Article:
Gap is furthering its goal of improving cotton farming methods.
The retailer just joined the Better Cotton Initiative (BCI) to improve cotton sourcing for its products, reduce environmental impact and provide aid to individuals involved in its global supply chain.
Last year BCI reached more than one million farmers across 21 nations and five continents, which was 23 percent more engagement since 2014. One and a half million farmers produced more than two million metric tons of Better Cotton, which overall made up 11.9% of global cotton production in 2015. In addition to working with other brands, like Adidas and Gap, BCI also initiated the Better Cotton Fast Track Program (BCFTIP) to train growers about sustainable agriculture.
Earlier this year, Gap sourced 441,000 pounds of Better Cotton, which was enough to produce 250,000 pairs of jeans. Beyond establishing quality garments, Gap also set out to improve water usage and women’s health.
“We strive to ensure that the process of making our clothes is safe for people and communities, and we’re working directly with women to help them gain access to clean, safe water,” Gap said in a statement.
Today, cotton supports the lives of more than 250 million people globally and a majority of these individuals are women. Under BCI, Gap is able to commit to its Women + Water project, which allows the company to build water filtration plants and educate female apparel workers about safe water handling. In the process, Gap’s female workers are able to work in chemical-free facilities and also provide clean water while they cook, clean and take care of their families.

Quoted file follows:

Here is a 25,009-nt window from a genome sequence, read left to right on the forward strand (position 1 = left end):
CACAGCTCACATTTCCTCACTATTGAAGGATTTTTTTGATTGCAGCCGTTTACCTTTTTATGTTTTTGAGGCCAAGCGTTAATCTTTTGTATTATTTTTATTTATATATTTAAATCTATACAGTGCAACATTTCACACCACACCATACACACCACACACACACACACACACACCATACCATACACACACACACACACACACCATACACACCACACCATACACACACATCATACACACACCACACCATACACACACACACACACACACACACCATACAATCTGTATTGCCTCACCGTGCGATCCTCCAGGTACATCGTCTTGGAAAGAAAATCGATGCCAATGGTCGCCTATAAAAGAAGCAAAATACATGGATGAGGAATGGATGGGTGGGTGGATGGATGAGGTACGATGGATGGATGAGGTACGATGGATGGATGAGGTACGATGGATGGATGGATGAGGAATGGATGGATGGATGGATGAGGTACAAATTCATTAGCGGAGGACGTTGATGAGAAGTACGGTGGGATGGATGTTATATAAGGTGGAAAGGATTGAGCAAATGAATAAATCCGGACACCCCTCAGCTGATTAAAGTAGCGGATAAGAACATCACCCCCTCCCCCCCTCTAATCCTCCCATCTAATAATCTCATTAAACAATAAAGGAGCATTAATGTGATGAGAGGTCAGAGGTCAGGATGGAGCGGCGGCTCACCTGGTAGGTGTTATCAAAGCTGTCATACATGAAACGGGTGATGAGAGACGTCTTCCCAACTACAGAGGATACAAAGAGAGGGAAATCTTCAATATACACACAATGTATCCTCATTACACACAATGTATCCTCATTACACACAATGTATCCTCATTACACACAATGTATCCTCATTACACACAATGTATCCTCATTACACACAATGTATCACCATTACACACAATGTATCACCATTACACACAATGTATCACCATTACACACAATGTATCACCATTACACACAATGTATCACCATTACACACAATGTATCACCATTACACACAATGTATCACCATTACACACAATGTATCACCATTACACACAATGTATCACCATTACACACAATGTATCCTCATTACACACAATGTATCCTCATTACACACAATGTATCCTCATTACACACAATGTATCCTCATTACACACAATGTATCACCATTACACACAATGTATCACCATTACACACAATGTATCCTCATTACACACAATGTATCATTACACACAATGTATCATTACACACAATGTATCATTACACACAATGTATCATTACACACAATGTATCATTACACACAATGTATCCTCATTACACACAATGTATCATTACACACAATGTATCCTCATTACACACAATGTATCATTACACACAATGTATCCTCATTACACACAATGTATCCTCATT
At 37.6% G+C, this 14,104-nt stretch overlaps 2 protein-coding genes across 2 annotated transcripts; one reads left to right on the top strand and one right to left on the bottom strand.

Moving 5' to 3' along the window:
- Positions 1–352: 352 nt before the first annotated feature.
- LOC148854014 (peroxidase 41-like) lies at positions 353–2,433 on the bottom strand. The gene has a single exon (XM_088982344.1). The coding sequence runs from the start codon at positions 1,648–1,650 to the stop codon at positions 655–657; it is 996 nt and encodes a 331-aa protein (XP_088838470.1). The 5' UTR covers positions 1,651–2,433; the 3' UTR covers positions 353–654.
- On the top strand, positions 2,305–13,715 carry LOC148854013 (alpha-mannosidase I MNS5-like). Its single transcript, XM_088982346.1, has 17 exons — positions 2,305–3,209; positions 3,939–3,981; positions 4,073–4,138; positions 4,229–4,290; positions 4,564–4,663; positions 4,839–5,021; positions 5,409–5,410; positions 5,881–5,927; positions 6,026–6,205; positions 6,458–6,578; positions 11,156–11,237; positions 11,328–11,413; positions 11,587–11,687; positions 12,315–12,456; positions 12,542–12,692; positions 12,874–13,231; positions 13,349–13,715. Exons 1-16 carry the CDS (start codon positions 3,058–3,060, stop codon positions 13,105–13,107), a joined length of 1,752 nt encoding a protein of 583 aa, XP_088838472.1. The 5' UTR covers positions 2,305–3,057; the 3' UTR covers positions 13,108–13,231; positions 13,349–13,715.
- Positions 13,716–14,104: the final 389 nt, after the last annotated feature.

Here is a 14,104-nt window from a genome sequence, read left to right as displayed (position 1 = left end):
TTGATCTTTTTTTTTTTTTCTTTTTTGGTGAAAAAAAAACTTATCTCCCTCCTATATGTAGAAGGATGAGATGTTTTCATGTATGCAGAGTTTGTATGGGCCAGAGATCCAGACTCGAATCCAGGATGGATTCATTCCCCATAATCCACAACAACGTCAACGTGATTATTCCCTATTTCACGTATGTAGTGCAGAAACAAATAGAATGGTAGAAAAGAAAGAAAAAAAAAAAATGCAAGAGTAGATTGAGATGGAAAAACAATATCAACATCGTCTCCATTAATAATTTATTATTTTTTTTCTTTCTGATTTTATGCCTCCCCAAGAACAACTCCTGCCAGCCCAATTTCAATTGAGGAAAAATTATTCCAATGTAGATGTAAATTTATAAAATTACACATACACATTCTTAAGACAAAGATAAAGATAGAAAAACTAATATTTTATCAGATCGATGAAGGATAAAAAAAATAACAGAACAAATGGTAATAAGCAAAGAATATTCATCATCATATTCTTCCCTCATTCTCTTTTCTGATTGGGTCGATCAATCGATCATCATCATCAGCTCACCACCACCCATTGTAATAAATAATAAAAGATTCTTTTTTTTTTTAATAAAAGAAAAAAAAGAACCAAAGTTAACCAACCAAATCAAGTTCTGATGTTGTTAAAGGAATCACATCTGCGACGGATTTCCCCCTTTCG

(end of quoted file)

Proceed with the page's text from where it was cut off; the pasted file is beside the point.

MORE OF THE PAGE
Gap’s membership with BCI impacts in manifold ways. In addition to protecting the environment and improving workers’ health, Gap is able to establish better sourcing practices and set an example for future apparel industry members.
An uptick in circular industry initiatives has prompted brands, and apparel organizations to make sustainability a priority in their supply chains.Read more
For the first time, talk of circular economy seems to be superseding conversations about color, style, textiles and trends.Read more
The ready made garment sector in Bangladesh suffered another tragedy on Wednesday when six workers perished in a textile factory fire.Read more
The call for sustainability remains rampant in the industry and companies, including LVMH and Guess, are setting new environmental goals for 2020.Read more
Faced with a mountain of debt and suppliers in retreat, Toys R Us filed for bankruptcy this week.Read more
Labeling could be a boon for retailers who are looking to address consumer preferences and prioritize sustainability measures.Read more
The Chinese government’s ongoing program to inspect factories throughout the country seems to have had only a minor impact on apparel and textile facilities thus far.Read more